On a December morning in 2005 at 0450hrs Dorothy Hannan received a phone call she was unprepared for.
The call was from nephrologist Dr John Collins at Auckland City Hospital telling her there was a kidney available for her.
“My head went into a spin and I had a total overload of a variety of emotions. I was excited, overwhelmed, disbelieving and then I thought about the donor family and what they must be going through at this very same time, and that part was extremely difficult as they had lost their family member only a few hours prior,” says Dorothy.
With a limited time frame to get to the hospital, Dorothy had to gather her thoughts as best she could and phoned her dear friend Patsy who took her to the hospital. After arriving at hospital and completing the necessary paperwork, Dorothy said it didn’t feel that long before she was heading to the operating room. “It was such a surreal feeling when I was being wheeled along, as I had no idea what I was in for, and it had all happened so fast that I hadn’t had time to think about it.”
After spending a couple of days in the Department of Critical Care Medicine after the transplant, Dorothy was transferred to Ward 71, the Renal Transplant Ward. “The road to recovery started and it still continues today, and always will do as my body is forever changing.”
Dorothy was first diagnosed with renal failure in 1996 after she mentioned at a regular check-up with her GP that she always seemed to be thirsty and woke up each morning feeling tired. She was sent to have a blood test which showed an increase in her creatinine so her GP suggested another blood test in a month. With the results still not looking good and monthly blood tests not showing any improvement, Dorothy went to see the nephrologist. A biopsy showed that her kidneys were showing signs of failing.
Dorothy was able to manage her health until 2004 when it became necessary for her to start on dialysis. Throughout the whole experience, the most difficult thing for Dorothy was accepting that she had renal failure, mostly because she knew absolutely nothing about it. “The second obstacle was realising that I couldn’t fix it myself and this made me feel totally powerless.”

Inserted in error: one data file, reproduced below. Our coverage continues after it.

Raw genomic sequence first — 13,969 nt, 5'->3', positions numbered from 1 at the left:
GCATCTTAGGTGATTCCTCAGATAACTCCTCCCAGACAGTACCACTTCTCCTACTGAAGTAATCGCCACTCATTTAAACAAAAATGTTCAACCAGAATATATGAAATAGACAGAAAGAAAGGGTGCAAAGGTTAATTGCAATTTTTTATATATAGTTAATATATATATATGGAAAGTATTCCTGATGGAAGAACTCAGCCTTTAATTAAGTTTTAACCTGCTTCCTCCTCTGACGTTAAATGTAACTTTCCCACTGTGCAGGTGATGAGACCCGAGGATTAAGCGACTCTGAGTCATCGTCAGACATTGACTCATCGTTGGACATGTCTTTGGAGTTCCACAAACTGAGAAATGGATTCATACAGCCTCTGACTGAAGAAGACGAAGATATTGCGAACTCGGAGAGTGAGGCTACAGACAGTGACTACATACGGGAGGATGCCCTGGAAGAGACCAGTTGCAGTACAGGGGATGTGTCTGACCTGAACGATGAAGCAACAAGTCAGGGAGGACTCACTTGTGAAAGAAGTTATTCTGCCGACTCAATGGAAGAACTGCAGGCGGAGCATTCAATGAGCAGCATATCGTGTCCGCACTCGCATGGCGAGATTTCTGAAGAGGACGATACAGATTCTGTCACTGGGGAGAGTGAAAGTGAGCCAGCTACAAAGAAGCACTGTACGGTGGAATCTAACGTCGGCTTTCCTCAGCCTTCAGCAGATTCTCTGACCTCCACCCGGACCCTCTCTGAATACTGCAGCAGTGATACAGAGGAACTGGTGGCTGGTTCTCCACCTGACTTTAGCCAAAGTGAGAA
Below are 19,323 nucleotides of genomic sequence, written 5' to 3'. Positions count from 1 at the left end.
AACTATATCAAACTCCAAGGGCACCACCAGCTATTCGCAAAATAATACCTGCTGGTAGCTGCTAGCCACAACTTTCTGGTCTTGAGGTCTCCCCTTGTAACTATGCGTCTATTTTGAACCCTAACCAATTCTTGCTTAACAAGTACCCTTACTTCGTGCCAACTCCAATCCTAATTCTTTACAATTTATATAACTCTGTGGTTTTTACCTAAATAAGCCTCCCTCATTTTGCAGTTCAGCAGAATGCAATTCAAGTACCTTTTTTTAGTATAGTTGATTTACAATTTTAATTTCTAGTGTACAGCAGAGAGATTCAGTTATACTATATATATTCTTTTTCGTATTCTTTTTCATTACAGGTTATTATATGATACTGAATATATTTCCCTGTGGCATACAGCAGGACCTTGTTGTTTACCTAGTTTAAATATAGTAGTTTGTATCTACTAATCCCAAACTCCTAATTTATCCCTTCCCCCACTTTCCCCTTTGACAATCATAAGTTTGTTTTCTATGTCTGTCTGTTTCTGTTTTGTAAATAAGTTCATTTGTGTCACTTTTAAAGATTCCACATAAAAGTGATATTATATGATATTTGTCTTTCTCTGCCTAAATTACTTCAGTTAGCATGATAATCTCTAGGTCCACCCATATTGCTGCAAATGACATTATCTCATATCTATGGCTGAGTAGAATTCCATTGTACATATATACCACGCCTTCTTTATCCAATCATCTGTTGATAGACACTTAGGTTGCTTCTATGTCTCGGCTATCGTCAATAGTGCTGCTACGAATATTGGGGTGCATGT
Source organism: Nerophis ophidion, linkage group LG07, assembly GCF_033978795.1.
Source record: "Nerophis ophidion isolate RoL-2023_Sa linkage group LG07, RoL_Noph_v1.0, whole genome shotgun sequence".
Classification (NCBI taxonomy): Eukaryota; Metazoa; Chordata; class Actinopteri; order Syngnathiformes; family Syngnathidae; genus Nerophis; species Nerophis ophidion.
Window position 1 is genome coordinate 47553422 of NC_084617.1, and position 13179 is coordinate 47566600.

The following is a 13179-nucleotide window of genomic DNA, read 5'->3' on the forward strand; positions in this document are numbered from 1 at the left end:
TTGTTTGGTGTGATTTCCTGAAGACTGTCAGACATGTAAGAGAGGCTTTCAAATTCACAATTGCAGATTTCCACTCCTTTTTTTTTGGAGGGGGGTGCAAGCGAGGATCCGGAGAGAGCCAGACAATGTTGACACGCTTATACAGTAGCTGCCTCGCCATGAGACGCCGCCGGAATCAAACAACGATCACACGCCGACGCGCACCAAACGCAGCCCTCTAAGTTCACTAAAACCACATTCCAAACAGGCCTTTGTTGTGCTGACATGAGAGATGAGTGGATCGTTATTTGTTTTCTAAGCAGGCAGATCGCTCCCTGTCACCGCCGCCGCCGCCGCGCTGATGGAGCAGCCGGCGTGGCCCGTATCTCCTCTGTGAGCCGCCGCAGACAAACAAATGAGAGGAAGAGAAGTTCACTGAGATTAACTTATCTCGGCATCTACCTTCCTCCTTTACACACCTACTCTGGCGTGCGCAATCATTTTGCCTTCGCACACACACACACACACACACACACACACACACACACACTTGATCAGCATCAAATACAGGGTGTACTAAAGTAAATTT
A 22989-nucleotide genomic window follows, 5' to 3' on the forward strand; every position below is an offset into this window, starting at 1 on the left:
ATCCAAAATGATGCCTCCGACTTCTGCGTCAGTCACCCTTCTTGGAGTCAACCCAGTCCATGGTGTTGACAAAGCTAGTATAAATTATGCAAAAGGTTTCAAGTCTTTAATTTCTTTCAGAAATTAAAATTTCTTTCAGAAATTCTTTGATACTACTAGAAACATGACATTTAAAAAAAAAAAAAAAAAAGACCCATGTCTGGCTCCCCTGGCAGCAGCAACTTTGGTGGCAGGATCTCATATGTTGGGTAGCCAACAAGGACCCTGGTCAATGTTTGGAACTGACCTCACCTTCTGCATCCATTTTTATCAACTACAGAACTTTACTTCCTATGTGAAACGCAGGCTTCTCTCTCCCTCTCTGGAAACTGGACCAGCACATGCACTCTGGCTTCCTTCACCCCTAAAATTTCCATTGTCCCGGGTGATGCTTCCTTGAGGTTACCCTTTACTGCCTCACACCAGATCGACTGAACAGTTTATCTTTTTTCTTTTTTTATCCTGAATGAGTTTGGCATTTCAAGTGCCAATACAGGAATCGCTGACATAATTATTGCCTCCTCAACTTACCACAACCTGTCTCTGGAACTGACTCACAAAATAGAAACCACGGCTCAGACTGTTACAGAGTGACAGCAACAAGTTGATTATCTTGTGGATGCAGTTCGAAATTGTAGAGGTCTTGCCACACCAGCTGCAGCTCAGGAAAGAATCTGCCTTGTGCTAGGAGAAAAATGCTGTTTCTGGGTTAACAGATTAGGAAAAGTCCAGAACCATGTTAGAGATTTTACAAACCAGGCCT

Dorothy started peritoneal dialysis and found it helpful to learn as much as she could about it so that she had a better understanding of what was happening to her body. “This in turn took the mystery out of it, gave me more confidence and control and I could slowly start to accept things.”
“The most positive aspect of the treatment for me was feeling better and regaining some control back. Also, I can’t emphasise enough how having the great support from the Renal Dietician Lyn Lloyd, the pre-dialysis team and the dialysis teams made things go so smoothly, as they were very positive, reassuring and comforting. I certainly couldn’t have handled things as well as I did without them.”
Now, over six years on from her transplant, Dorothy is continuing to live life to the fullest and is eternally grateful for her transplant.
“I feel like I am just so blessed and the luckiest girl in the world. I constantly feel grateful to the donor family for this amazing gift and never take if for granted.”
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